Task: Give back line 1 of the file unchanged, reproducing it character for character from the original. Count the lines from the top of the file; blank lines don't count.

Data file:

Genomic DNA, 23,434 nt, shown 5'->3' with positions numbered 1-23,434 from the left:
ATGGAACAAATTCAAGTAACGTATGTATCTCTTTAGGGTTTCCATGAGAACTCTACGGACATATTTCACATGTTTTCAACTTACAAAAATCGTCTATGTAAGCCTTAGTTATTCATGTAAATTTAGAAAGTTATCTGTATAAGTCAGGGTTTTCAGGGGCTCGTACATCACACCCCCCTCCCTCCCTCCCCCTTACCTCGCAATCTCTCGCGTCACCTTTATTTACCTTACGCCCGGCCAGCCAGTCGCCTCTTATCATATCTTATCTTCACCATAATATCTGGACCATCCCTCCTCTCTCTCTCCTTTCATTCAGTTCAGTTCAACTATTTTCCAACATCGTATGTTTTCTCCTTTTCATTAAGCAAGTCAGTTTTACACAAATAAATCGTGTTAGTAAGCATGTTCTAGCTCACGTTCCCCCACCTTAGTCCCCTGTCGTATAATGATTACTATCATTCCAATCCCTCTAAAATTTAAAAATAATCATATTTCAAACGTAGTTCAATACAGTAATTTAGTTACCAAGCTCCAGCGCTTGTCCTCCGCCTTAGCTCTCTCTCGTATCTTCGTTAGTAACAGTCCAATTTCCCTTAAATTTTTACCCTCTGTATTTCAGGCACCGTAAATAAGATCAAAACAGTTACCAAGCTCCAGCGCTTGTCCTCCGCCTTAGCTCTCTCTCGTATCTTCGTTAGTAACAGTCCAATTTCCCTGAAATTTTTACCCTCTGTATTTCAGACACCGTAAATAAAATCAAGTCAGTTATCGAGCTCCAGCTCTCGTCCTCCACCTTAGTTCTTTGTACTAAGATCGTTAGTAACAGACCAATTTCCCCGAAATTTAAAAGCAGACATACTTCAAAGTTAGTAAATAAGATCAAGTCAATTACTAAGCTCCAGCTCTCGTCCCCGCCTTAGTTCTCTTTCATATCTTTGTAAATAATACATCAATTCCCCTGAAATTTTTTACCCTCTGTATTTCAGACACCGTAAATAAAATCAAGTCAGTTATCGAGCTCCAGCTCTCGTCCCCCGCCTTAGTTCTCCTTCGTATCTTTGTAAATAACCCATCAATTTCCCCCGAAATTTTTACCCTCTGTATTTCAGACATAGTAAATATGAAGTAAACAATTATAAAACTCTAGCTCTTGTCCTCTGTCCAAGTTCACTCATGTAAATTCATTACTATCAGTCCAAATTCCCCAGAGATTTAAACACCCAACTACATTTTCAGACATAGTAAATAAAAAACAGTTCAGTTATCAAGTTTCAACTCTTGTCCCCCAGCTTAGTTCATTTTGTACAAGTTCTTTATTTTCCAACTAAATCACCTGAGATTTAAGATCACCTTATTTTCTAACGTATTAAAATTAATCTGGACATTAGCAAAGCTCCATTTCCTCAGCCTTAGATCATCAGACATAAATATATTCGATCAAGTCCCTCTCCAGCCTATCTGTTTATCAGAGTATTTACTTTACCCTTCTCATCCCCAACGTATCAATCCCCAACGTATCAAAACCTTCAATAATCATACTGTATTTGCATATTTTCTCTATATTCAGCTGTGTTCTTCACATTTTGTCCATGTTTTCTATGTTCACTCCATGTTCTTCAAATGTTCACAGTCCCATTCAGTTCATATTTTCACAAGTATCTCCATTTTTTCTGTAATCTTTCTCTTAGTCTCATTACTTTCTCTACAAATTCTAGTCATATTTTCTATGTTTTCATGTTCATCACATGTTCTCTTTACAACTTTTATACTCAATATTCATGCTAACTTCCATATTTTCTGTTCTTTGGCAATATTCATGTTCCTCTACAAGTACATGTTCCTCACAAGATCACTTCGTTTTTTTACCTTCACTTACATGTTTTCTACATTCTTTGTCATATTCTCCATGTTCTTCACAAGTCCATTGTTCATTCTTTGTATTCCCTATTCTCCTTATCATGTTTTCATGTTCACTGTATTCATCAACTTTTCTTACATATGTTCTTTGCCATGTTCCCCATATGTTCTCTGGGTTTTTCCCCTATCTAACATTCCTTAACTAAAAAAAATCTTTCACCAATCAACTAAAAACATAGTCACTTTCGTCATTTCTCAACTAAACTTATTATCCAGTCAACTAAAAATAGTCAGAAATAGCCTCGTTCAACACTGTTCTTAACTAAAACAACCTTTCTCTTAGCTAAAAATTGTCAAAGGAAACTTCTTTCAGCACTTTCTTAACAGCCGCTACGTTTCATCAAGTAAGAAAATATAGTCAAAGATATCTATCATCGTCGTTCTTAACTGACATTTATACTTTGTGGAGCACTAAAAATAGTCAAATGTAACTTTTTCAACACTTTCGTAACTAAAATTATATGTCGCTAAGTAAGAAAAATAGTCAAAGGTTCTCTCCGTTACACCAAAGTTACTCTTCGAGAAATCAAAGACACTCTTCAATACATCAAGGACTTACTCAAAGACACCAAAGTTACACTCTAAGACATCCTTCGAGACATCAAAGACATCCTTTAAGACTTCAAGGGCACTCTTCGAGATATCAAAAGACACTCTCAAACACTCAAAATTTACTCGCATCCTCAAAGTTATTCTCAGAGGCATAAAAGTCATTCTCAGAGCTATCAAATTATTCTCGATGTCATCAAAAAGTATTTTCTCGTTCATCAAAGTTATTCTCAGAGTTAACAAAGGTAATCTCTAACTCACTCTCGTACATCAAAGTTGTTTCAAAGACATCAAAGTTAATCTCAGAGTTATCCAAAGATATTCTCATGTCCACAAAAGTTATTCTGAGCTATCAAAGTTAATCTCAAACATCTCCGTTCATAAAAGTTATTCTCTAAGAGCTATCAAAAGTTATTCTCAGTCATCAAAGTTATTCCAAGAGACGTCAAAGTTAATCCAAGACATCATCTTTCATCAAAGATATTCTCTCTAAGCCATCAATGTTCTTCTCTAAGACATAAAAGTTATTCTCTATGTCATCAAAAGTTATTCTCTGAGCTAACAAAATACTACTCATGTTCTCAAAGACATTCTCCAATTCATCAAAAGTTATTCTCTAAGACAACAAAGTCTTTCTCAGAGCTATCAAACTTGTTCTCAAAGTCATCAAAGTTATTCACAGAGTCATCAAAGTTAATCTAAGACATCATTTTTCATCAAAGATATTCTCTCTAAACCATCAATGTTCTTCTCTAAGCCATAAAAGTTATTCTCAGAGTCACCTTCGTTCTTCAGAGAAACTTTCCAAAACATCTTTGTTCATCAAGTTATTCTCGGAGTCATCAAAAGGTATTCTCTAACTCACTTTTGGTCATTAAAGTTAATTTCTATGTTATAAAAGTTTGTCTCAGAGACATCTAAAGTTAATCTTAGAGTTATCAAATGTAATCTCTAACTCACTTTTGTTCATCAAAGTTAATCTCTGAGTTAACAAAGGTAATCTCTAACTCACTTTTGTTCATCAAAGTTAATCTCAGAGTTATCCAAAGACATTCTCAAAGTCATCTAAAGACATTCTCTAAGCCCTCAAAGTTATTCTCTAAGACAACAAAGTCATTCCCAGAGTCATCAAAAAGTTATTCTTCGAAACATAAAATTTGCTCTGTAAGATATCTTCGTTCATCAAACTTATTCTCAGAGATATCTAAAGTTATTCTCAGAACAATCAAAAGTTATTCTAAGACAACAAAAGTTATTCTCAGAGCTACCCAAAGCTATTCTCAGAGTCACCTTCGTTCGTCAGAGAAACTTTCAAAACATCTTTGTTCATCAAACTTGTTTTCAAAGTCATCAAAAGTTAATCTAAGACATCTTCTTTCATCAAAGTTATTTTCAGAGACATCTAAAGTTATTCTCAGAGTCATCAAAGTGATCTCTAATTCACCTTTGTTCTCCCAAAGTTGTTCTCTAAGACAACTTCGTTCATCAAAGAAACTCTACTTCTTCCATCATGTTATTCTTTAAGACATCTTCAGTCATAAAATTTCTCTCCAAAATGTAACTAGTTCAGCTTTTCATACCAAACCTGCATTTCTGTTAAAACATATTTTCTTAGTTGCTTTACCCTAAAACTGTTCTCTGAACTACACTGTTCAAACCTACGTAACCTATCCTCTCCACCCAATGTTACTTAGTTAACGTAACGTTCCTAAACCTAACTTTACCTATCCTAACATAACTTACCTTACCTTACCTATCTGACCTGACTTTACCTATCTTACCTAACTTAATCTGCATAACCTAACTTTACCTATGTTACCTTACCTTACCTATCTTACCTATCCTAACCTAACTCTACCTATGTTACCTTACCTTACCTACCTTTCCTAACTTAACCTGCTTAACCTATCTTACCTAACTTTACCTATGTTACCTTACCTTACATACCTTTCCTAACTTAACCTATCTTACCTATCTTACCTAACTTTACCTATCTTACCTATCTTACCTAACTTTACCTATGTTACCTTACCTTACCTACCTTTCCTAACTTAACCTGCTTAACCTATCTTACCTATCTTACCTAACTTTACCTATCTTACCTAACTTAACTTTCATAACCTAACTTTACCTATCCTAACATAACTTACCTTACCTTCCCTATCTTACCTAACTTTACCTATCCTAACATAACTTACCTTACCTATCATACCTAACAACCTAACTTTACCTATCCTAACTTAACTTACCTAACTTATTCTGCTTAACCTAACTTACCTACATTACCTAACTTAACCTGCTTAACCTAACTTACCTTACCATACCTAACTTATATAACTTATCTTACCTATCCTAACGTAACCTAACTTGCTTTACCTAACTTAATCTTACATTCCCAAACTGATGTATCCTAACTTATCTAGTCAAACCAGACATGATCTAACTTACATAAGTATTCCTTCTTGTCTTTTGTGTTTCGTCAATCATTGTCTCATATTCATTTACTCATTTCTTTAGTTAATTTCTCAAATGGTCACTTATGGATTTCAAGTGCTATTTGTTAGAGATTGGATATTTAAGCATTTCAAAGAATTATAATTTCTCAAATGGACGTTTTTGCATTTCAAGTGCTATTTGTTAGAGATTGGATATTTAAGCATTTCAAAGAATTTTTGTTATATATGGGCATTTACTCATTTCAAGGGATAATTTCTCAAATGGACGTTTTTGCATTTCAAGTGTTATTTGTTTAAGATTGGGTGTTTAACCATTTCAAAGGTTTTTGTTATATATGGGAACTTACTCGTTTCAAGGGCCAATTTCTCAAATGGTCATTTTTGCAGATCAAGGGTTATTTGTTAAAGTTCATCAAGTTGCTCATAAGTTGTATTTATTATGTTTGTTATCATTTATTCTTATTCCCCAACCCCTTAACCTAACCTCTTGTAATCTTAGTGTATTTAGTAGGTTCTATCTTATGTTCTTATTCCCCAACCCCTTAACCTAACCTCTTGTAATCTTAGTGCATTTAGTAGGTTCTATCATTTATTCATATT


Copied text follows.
Genomic DNA, 23,434 nt, shown 5'->3' with positions numbered 1-23,434 from the left: